MISSISSIPPI (WDAM) - Have you ever been in one of those thunderstorms where lightning is popping nearly continuous all around you or the rain is so heavy you can't see your neighbor's house? You look to your TV or internet only to find that there isn't a warning out? How can this be? What qualifies as a severe thunderstorm?
Here is your answer. The National Weather Service's criteria for a severe thunderstorm is defined by three things, 58+ mph winds, hail one inch in diameter or larger and/or a tornado. That's it! The reason this is because these three things can cause the most damage to life and property.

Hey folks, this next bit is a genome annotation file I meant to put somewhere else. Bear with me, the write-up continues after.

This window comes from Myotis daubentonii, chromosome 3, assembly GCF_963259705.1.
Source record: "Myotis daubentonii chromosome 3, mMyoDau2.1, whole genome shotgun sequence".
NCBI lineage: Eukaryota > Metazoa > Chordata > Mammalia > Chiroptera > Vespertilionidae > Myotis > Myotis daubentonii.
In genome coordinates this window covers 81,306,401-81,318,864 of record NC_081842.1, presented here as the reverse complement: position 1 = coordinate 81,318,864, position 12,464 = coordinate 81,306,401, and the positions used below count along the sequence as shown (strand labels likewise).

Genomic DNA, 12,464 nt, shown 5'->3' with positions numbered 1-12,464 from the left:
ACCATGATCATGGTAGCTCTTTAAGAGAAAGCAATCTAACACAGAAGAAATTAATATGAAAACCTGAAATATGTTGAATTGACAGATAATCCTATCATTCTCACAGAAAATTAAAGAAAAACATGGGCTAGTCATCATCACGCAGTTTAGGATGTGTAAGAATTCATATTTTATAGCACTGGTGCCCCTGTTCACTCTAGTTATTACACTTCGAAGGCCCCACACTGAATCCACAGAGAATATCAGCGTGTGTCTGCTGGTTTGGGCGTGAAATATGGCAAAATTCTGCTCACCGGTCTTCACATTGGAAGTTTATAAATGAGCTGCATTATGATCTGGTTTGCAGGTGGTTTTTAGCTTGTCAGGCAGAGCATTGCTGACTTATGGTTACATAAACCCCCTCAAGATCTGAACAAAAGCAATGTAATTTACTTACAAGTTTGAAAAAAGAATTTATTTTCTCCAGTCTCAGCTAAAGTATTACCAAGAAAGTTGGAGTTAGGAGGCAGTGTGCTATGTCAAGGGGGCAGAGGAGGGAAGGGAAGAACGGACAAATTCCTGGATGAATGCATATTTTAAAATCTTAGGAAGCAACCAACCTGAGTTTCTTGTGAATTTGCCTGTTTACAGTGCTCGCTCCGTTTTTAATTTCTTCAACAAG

Lightning isn't on this list because all thunderstorms have lightning and if you're under the core of the storm, that's where you'll see the worst. The same goes for heavy rain as well.
So the next time the forecast calls for storms or severe weather, be ready and have a plan. Because severe weather can strike anytime of the day, anytime of the year.